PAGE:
Cryptoprotocols: Subscription to a Public Key, The Secret Blocking and The Multi-Player Mental Poker Game (extended abstract)

  • Mordechai Yung
Conference paper
Part of the Lecture Notes in Computer Science book series (LNCS, volume 196)

Abstract

Investigating the capabilities of public key and related cryptographic techniques has recently become an important area of cryptographic research. In this paper we present some new algorithms and cryptographic protocols (Cryptoprotocols) which enlarge the range of applications of public key systems and enable us to perform certain transactions in communication networks. The basic cryptographic tools used are Rabin’s Oblivious Transfer Protocol and an algorithm we developed for Number Embedding which is provably hard to invert.

We introduce the protocol Subscription to a Public Key, which gives a way to transfer keys over insecure communication channels and has useful applications to cryptosystems. We develop the Secret Blocking Protocol, specified as follows : ‘A transfers a secret to B, B can block the message. If B does not block it, there is a probability P that he might get it. (1/2 ≤ P < 1, where we can control the size of P). A does not know if the message was blocked (but he can find out later)’.

The classic cryptotransaction is the Mental Poker Game. A cryptographically secure solution to the Multi Player Mental Poker Game is given. The approach used in constructing the solution provides a general methodology of provable and modular Protocol Composition

References

  1. 1.
    Angluin D. Lecture notes on the complexity of some problems in number theory. Tech. Rept. 243, Dep. of Computer Science, Yale University, August, 1982.Google Scholar
  2. 2.
    Berlekamp E.R. “Factoring Polynomials over Large Finite Fields.” Mathematics of Computation 24 (July 1970), 713–735.CrossRefMathSciNetGoogle Scholar
  3. 3.
    Blum M. and S. Goldwasser. An Efficient Probabilistic Public-Key Scheme Which Hides All Partial Information. to appear in Proceedings of Crypto84, 1984.Google Scholar
  4. 4.
    Blum M. Three Application of the Oblivious Transfer. University of California at Berkely, September, 1981.Google Scholar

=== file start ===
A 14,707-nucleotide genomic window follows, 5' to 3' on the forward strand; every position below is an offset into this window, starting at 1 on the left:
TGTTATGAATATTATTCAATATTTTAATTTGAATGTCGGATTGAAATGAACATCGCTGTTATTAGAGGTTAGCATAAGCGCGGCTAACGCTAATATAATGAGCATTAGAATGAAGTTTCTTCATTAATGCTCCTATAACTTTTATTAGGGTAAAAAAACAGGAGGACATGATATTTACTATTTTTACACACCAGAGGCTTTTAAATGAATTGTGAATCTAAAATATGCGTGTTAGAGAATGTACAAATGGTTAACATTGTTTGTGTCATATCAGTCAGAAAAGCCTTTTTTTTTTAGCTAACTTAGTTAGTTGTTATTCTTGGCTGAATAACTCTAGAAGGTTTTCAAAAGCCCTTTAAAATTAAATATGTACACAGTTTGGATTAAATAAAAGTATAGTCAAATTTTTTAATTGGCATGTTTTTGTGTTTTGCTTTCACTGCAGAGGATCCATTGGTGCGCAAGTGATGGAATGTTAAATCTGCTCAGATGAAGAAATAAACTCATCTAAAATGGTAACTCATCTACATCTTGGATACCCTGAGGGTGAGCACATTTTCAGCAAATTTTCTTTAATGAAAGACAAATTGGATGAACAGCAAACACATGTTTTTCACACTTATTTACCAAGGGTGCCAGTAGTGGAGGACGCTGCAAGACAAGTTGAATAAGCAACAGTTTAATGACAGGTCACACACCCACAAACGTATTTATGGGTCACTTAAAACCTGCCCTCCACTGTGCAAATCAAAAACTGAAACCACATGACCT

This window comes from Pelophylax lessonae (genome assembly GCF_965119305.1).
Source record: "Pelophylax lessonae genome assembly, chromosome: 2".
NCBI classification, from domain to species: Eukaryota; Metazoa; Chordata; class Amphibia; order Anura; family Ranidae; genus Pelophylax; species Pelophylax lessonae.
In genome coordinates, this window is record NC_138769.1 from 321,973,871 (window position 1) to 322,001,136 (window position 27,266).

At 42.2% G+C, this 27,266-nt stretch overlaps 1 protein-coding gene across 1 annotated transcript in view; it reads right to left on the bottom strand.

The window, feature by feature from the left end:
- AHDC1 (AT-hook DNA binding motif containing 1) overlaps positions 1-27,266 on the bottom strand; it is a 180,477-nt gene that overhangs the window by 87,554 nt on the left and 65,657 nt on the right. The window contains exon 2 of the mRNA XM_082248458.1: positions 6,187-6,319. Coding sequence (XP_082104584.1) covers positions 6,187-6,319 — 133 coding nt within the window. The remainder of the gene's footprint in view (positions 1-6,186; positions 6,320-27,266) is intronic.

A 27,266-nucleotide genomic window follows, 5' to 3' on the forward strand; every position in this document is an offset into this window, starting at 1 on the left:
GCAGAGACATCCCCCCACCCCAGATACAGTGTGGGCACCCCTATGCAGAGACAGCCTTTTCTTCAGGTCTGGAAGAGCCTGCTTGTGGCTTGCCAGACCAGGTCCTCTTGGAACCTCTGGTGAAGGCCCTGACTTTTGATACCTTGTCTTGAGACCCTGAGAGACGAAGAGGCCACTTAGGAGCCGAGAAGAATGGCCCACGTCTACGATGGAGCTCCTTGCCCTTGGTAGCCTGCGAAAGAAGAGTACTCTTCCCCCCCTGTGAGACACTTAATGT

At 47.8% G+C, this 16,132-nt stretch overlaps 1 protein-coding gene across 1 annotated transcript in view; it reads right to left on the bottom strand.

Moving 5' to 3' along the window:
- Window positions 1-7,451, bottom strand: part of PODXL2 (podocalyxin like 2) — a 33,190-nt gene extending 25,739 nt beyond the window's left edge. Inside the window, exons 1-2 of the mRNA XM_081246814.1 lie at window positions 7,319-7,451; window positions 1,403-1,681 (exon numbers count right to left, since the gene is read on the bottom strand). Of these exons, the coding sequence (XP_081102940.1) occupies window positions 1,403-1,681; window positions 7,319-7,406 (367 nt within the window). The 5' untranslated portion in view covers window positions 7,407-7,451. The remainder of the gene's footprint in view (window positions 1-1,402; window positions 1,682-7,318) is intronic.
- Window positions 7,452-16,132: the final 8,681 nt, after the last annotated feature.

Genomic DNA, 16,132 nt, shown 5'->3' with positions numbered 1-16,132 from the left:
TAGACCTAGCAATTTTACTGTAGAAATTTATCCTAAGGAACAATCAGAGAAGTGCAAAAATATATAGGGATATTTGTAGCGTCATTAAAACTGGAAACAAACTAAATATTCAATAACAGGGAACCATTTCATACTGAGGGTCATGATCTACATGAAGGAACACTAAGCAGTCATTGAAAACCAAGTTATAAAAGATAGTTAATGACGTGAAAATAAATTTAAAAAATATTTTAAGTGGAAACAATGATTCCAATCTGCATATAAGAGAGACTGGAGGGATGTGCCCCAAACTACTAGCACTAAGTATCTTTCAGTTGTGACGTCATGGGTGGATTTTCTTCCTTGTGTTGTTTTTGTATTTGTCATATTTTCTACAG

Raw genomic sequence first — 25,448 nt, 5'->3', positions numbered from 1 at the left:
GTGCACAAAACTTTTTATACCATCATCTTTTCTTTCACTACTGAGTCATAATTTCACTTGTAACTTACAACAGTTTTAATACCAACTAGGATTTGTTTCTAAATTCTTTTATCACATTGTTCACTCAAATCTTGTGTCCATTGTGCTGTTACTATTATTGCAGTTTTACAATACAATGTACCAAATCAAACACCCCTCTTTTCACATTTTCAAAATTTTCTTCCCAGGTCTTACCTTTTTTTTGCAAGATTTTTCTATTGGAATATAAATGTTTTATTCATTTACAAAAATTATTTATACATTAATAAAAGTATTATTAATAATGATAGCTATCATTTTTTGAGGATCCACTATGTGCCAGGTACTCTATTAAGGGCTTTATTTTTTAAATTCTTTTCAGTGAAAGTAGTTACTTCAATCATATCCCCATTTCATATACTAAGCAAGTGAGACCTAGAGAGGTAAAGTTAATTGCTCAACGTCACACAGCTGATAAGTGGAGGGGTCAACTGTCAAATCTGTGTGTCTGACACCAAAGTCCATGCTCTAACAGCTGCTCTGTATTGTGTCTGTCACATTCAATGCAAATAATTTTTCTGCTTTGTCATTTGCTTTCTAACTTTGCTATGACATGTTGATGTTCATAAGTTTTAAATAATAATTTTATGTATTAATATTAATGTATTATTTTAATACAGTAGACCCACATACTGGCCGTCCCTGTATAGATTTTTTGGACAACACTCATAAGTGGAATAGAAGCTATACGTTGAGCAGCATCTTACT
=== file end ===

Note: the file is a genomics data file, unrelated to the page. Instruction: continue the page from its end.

5. 5.
    Blum M. Mental Poker. University of California at Berkely, 1982. to appearGoogle Scholar
  6. 6.
    Blum M. “How to Exchange (Secret) Keys.” ACM Transactions on Computer Systems 1,2 (May 1983), 175–193.CrossRefGoogle Scholar
  7. 7.
    Diffie W., and M.E. Hellman. “New Directions in Cryptography.” IEEE Transactions of Information Theory IT-22 (November 1976), 644–654.CrossRefMathSciNetGoogle Scholar
  8. 8.
    Goldwasser, S. and Micali S. Probabilistic Encryption and How to Play Mental Poker Keeping Secret All Partial Information. Proceedings of the 14 Annual ACM Symp. on Theory of Computing, ACM-SIGACT, May, 1982, pp. 365–377.Google Scholar
  9. 9.
    Knuth D. E.. The Art of Computer Programming. Volume 2: Seminumerical Algorithms. Addison-Wesly, Reading, Massachusetts, 1981.MATHGoogle Scholar
  10. 10.
    Lipton R. How to Cheat at Mental Poker. Proceeding of the AMS short course on Cryptography, AMS, January, 1981.Google Scholar
  11. 11.
    Niven I. and Zuckerman H.S.. An Introduction to the Theory of Numbers. Wiley, New York, 1981.Google Scholar
  12. 12.
    Rabin M. Digitalized Signatures and Public-key Functions as Intractable as Factorization. Tech. Rept. LCS/TR-212, MIT, January”, 1979.Google Scholar
  13. 13.
    Rabin M. Probabilistic Algorithms in Finite Fields. Tech. Rept. LCS/TR-213, MIT, January, 1979.Google Scholar
  14. 14.
    Rackoff C., S. Micali and M. Fischer. A Secure Protocol for the Oblivious Transfer. Eurocrypt 84, La Sorbonne, Paris, April, 1984.Google Scholar
  15. 15.
    Rivest R., Shamir A., Adleman L. “A Method for Obtaining Digital Signatures and Public Key Cryptosystems.” Communications of the ACM 21,2 (February 1978), 120–126.MATHCrossRefMathSciNetGoogle Scholar
  16. 16.
    Shamir A. “How to Share a Secret.” Communication of the ACM 22,11 (November 1979), 612–613.MATHCrossRefMathSciNetGoogle Scholar
  17. 17.
    Shamir A., Rivest R. Adleman L. Mental Poker. In Mathematical Gardner, Klarner D. E., Ed., Wadsworth Intrntl, 1981, pp. 37–43.Google Scholar
  18. 18.
    Solovay R., and Strassen V. “A Fast Monte-Carlo Test of Primality.” SIAM Journal on Computing 6 (March 1977), 84–85.MATHCrossRefMathSciNetGoogle Scholar
  19. 19.
    Yung M. K-Player Mental Poker. Master Th., Tel-Aviv University, March 1982.Google Scholar

Copyright information

© Springer-Verlag Berlin Heidelberg 1985

Authors and Affiliations

  • Mordechai Yung
    • 1
  1. 1.Department of Computer ScienceColumbia UniversityNew YorkUSA

Personalised recommendations